(Spoiler alert: This story contains minor spoilers from Episode 1 of “Heels,” so stop reading now if you don’t want to know what happens.)
“Heels” is a professional wrestling drama titled after what the sports entertainment business calls its bad guys — but is there an actual good guy to be found in either of the characters played by leads Stephen Amell and Alexander Ludwig?
“That’s the compelling question at the heart of the show,” creator Michael Waldron told TheWrap. “When things pick up, Ace (Ludwig) is the good guy in the ring, but maybe he doesn’t seem like such a great guy outside of it. Jack (Amell) is the bad guy in the ring, but is the father, the husband trying to make it work — he seems like maybe a decent guy outside of it.”
But: “As time goes on, though, you start to question, is that really it? Is that really the nature of the roles?” he continued. “And so, the duality of Jack and Ace, as writers, we were kind of always trying to pull a double turn here and there, wherever we could with those two, and let the audience constantly be asking the exact question … Who is the good guy? Who is the bad guy?”
A “double turn” is another pro wrestling term, used when with one storyline, the babyface (good guy) turns heel (bad) and the heels turns babyface. The device is meant to be used sparingly and can be very effective.
Waldron, a life-long wrestling fan, knows and uses all the insider lingo — even as most of the episode titles for the first season. Should you not be as familiar with wrestling jargon, Waldron and showrunner Mike O’Malley are happy to exposit the information via their actors. They just try to do it selectively, which is not the easiest thing to do with this particular material.
“Oftentimes, the way that television shows do this, it’s the first day on the job and then the guy walks the person through,” O’Malley said. “And I think that we were trying to be a little bit more deft in that.”
“There’s a lot of people I screened the episode for, a bunch of friends who, you know, they weren’t wrestling fans. They didn’t know what a ‘valet’ was, by the way,” he told us. “It’s not a term that you hear often. And, you say, well, it’s his assistant. It’s like a magician’s assistant, you know what I mean? You say anything to get them to understand it.”
We’ll try to help with some of the background here.
Jack and Ace are brothers in the small town of Duffy, carrying the torch of their late dad Tom “King” Spade’s pro wrestling promotion, the DWL. Big brother Jack is the family man and the guy doing all the work to keep the Duffy Wrestling League afloat. He’s also the self-appointed champ. Ace is the former football star being courted by wrestling’s big leagues, but his immaturity (and Jack) keeps getting in the way of any real success.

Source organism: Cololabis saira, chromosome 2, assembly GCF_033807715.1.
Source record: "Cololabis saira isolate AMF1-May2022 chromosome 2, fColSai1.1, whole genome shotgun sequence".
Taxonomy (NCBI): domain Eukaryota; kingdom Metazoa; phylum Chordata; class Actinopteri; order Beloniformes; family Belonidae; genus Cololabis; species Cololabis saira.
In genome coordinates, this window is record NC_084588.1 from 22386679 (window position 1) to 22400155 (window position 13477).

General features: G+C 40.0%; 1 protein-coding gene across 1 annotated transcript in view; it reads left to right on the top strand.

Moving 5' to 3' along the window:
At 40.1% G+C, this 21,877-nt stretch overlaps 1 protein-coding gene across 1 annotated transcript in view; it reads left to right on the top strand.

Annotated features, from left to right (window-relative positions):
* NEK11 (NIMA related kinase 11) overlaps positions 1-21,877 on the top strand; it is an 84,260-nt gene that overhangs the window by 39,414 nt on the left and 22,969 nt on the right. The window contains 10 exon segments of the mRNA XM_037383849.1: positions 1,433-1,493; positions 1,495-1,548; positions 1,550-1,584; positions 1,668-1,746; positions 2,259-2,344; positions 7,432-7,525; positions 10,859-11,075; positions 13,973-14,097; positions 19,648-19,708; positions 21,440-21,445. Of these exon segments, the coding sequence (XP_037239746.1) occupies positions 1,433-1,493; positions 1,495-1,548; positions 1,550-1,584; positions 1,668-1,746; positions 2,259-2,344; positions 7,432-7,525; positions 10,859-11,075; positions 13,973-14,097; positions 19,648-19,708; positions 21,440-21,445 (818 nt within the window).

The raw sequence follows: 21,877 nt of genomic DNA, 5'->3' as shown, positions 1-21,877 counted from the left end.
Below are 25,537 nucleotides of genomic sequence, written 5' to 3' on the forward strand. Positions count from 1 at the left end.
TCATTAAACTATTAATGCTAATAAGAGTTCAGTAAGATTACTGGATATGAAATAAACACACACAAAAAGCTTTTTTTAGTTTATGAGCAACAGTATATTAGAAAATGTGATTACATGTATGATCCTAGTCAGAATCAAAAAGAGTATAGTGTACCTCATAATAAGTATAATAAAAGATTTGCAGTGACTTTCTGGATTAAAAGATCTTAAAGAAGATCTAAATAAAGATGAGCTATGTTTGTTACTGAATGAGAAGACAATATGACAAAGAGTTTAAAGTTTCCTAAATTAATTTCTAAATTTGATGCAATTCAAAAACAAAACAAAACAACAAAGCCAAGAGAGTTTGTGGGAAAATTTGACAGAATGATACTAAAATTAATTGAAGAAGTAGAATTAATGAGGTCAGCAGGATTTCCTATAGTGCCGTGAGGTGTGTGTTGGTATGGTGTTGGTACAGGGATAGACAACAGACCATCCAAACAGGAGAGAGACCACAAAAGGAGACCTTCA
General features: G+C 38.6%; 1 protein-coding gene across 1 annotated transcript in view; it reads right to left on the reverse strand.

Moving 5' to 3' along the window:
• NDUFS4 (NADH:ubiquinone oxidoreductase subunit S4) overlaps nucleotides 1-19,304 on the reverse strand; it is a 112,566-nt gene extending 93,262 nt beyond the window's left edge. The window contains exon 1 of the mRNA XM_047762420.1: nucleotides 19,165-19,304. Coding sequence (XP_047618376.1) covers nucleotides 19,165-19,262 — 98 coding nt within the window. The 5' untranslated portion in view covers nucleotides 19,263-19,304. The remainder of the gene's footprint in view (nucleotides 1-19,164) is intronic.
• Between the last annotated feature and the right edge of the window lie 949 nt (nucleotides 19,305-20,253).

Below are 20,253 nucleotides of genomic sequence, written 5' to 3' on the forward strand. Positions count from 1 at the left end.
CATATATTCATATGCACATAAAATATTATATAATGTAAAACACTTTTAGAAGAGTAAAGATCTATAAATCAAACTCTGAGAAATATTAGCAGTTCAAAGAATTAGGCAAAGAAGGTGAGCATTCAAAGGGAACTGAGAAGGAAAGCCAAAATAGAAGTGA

There’s plenty of moral gray area among the Spades — outside of the ring, at least.
“It’s interesting because wrestling is so binary. You are good and you are purely good until you turn bad … and the audience hates you. They stop cheering for you and they start booing,” Waldron said. “Real life is so much more complex, it changes moment to moment, and you’re trying and I think that’s part of what our characters maybe struggle with is what happens in the ring is so much simpler.”
O’Malley, who in addition to his showrunning duties plays the owner and promoter of a DWL rival, has a few years and quite a few dozen TV shows on Waldron’s experience. Those layers on O’Malley’s IMDb page were only exceeded by the depth of his own answer on the subject of face vs. heel.
“I believe a good television show involves characters making choices that go against their better judgment sometimes,” the “Yes, Dear” star said. “If it’s done really well, you can see, emotionally, the consequences of those choices. So maybe you don’t do them in real life. That’s hopefully what we’re doing here.”
“Both of these men are struggling with who it is that they want to be and can who they want to be fit in the world of Duffy. And Jack is relying on Ace because Ace is such a spectacular performer,” O’Malley, who yes, is the guy from Nickelodeon’s “G.U.T.S.,” continued.
While he acknowledged that Jack is a heel “in the sense that he makes some choices that limits Ace’s opportunities,” O’Malley says the head of DWL’s creative direction is also just “a brother who really cares and understands that Ace has some growing up to do.”
And while Ace also behaves “in a terrible way” by the end of Episode 1, that “isn’t who he is,” O’Malley said, referring to the unplanned (by Ace, anyway), profanity-laced heel turn.
“He’s very reactive, instinctually, reflexively, to someone dissing him,” he added. “You can see why if you went out in the real world and behaved that way — the real world being the world outside of Duffy — he could really get his head taken off.”
“Heels” episodes air Sundays at 9 p.m. on Starz.